Crazy critters teach valuable lessons at FES
There are kids in Dawn Slinger's first grade class who may arguably be braver than their parents at times. Particularly, when it comes to handling snakes.
Because honestly, the kids in Slinger's class are around snakes - and toads, geckos, tortoises and other "critters," as she calls them - all day when they are at Farmington Elementary School. And on days when the critters come out, the kids are learning to handle them. Even the snakes.
Slinger has been teaching at FES for 25 years, and she's had animals in her classroom for at least 24 of those years. She used to have guinea pigs and hamsters, but a few of her students had asthma. So she turned to amphibians.
"I don't have any furry animals anymore, so that all the kids can handle them and not be allergic to them," Slinger said. "That's how I chose the animals I have in my classroom."
That means she's got two geckos, two tortoises, one corn snake, two ball pythons, three frogs, a fire belly toad, hermit crabs, a fire belly newt, and a 45-gallon fish tank all in her classroom.
Slinger uses the critters to teach students all kinds of subjects. They do observations of the animals, then she asks them to draw pictures, and to write descriptions of what they are seeing and learning.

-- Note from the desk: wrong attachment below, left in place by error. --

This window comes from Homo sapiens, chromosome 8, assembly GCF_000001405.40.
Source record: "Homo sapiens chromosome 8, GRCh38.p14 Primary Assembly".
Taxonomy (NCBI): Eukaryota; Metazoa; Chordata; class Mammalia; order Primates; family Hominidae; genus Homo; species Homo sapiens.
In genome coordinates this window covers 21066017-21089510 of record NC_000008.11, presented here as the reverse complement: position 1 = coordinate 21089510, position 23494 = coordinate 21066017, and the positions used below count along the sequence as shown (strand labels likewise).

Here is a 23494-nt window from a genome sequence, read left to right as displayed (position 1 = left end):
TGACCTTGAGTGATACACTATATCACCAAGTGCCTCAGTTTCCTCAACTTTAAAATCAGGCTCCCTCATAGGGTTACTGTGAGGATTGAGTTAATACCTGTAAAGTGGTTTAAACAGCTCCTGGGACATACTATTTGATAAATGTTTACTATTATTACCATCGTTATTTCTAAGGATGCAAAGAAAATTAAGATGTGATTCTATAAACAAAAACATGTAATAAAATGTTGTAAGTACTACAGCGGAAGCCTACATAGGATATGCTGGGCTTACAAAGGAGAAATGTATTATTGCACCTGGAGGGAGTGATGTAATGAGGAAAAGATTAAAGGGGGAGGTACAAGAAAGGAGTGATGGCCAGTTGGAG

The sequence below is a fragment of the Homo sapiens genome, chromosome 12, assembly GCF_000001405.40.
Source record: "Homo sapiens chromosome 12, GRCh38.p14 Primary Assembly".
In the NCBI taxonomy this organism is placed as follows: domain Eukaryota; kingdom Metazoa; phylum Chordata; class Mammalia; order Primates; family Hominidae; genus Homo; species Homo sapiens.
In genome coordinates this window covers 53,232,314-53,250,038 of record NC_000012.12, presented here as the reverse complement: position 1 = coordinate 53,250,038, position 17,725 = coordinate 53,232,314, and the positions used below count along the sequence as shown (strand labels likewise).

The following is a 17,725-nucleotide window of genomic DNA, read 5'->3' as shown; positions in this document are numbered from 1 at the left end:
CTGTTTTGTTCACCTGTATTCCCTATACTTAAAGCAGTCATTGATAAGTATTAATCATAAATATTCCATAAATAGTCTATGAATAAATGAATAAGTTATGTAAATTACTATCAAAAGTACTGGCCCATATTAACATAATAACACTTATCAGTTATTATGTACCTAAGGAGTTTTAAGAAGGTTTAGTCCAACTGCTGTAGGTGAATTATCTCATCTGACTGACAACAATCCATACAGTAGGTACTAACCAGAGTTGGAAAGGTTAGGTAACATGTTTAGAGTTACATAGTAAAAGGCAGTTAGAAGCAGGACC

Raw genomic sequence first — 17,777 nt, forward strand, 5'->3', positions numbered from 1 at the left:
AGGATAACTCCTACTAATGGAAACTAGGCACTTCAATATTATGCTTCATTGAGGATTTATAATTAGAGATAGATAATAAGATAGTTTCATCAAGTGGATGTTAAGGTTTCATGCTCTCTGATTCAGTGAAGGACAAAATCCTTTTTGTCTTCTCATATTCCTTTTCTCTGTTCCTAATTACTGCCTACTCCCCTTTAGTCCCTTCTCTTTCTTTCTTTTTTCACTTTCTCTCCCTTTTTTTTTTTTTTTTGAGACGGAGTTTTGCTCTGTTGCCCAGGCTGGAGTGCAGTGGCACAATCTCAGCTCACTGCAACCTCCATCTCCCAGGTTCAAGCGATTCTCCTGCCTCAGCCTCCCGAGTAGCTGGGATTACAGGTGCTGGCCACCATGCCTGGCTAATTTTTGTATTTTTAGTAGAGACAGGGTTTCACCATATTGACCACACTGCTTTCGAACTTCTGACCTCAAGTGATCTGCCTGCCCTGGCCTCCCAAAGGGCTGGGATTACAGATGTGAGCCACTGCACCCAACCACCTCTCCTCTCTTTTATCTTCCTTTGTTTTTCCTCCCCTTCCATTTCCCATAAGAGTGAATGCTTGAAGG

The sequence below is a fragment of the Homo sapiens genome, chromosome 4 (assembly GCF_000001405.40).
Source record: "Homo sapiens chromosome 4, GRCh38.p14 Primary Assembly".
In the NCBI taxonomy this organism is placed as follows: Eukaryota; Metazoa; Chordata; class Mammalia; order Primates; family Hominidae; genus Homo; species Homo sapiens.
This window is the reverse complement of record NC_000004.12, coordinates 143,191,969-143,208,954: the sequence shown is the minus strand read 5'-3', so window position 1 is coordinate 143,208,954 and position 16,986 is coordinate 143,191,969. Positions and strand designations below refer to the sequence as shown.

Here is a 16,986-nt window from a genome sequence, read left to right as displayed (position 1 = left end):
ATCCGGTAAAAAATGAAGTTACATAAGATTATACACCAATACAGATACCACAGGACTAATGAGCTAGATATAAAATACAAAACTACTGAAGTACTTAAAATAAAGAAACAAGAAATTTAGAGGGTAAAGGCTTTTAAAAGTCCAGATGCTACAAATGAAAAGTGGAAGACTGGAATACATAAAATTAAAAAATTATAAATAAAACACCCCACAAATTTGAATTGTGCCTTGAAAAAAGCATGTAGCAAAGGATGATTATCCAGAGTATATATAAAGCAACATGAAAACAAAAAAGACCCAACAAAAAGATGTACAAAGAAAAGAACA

"I have done a lot with the anti-bullying piece, too," she said. "They're very useful as far as teaching children to be respectful of things that are different from you. I can use the animals as a way to have them step into someone else's shoes, and just learn to be respectful and kind."
Behavioral issues don't come up too often in Slinger's class, because the kids want to be able to handle the animals. If they misbehave in class, they lose that privilege.
She doesn't send the critters home with students over the weekend, though. There are too many requirements, particularly with amphibians and snakes, that require their cages to be at certain temperatures and so on. For that matter, she doesn't take the animals home over the weekend, either, but on longer vacations, she does have to make arrangements to get into the classroom to feed them or clean their cages.
Students in Slinger's class are used to the critters by now. They work with the animals several times a week, and any that may have had apprehension in the past have let it go.
"They're very fascinated by these creatures because they're different. For kids who do not have pets, it gives them a chance to feel like they have an animal that is theirs to love," Slinger said. "The kids at this age, they're not afraid of anything, so they're open to new experiences. The parents might be (afraid), so the kids can help their parents in that way."
A native of Farmington, Slinger grew up picking up crawfish and snakes along the Vermillion River as a kid. In fact, those childhood experiences play into her current collection of critters.
"Some kids were mean to the creatures, and that really upset me, so now that's one of the things I try to teach my first graders. Even if it's icky or different, be respectful and leave it alone, or be respectful and not use them to tease other people. Hopefully, that makes a difference," she said.